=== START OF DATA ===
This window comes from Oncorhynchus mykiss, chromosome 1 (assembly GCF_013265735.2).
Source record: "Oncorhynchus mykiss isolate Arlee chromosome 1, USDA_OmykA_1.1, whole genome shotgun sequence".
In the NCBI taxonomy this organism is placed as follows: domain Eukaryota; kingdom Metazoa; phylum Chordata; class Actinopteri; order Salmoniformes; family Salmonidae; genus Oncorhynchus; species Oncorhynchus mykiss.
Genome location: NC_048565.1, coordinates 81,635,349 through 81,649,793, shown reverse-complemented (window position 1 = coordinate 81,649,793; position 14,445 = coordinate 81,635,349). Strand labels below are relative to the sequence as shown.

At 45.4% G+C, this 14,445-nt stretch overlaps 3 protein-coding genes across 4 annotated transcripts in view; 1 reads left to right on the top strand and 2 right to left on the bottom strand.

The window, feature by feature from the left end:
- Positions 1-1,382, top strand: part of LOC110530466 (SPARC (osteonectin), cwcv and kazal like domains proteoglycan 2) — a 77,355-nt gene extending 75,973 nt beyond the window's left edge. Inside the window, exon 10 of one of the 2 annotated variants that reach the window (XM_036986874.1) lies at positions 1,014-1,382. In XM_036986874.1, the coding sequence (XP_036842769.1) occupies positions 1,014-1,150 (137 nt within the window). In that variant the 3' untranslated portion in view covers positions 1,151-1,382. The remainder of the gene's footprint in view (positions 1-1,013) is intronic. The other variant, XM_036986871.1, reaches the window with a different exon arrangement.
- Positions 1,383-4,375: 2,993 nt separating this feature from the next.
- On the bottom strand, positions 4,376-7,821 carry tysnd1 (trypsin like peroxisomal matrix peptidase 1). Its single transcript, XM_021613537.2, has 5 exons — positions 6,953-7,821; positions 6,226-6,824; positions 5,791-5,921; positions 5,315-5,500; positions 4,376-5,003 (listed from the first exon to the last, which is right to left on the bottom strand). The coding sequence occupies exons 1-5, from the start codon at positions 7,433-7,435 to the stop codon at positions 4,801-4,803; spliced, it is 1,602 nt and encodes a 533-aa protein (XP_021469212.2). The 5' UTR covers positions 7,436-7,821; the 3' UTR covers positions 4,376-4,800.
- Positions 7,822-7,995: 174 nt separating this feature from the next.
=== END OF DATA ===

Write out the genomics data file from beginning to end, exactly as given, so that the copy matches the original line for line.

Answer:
This window comes from Oncorhynchus mykiss, chromosome 1 (assembly GCF_013265735.2).
Source record: "Oncorhynchus mykiss isolate Arlee chromosome 1, USDA_OmykA_1.1, whole genome shotgun sequence".
In the NCBI taxonomy this organism is placed as follows: domain Eukaryota; kingdom Metazoa; phylum Chordata; class Actinopteri; order Salmoniformes; family Salmonidae; genus Oncorhynchus; species Oncorhynchus mykiss.
Genome location: NC_048565.1, coordinates 81,635,349 through 81,649,793, shown reverse-complemented (window position 1 = coordinate 81,649,793; position 14,445 = coordinate 81,635,349). Strand labels below are relative to the sequence as shown.

At 45.4% G+C, this 14,445-nt stretch overlaps 3 protein-coding genes across 4 annotated transcripts in view; 1 reads left to right on the top strand and 2 right to left on the bottom strand.

The window, feature by feature from the left end:
- Positions 1-1,382, top strand: part of LOC110530466 (SPARC (osteonectin), cwcv and kazal like domains proteoglycan 2) — a 77,355-nt gene extending 75,973 nt beyond the window's left edge. Inside the window, exon 10 of one of the 2 annotated variants that reach the window (XM_036986874.1) lies at positions 1,014-1,382. In XM_036986874.1, the coding sequence (XP_036842769.1) occupies positions 1,014-1,150 (137 nt within the window). In that variant the 3' untranslated portion in view covers positions 1,151-1,382. The remainder of the gene's footprint in view (positions 1-1,013) is intronic. The other variant, XM_036986871.1, reaches the window with a different exon arrangement.
- Positions 1,383-4,375: 2,993 nt separating this feature from the next.
- On the bottom strand, positions 4,376-7,821 carry tysnd1 (trypsin like peroxisomal matrix peptidase 1). Its single transcript, XM_021613537.2, has 5 exons — positions 6,953-7,821; positions 6,226-6,824; positions 5,791-5,921; positions 5,315-5,500; positions 4,376-5,003 (listed from the first exon to the last, which is right to left on the bottom strand). The coding sequence occupies exons 1-5, from the start codon at positions 7,433-7,435 to the stop codon at positions 4,801-4,803; spliced, it is 1,602 nt and encodes a 533-aa protein (XP_021469212.2). The 5' UTR covers positions 7,436-7,821; the 3' UTR covers positions 4,376-4,800.
- Positions 7,822-7,995: 174 nt separating this feature from the next.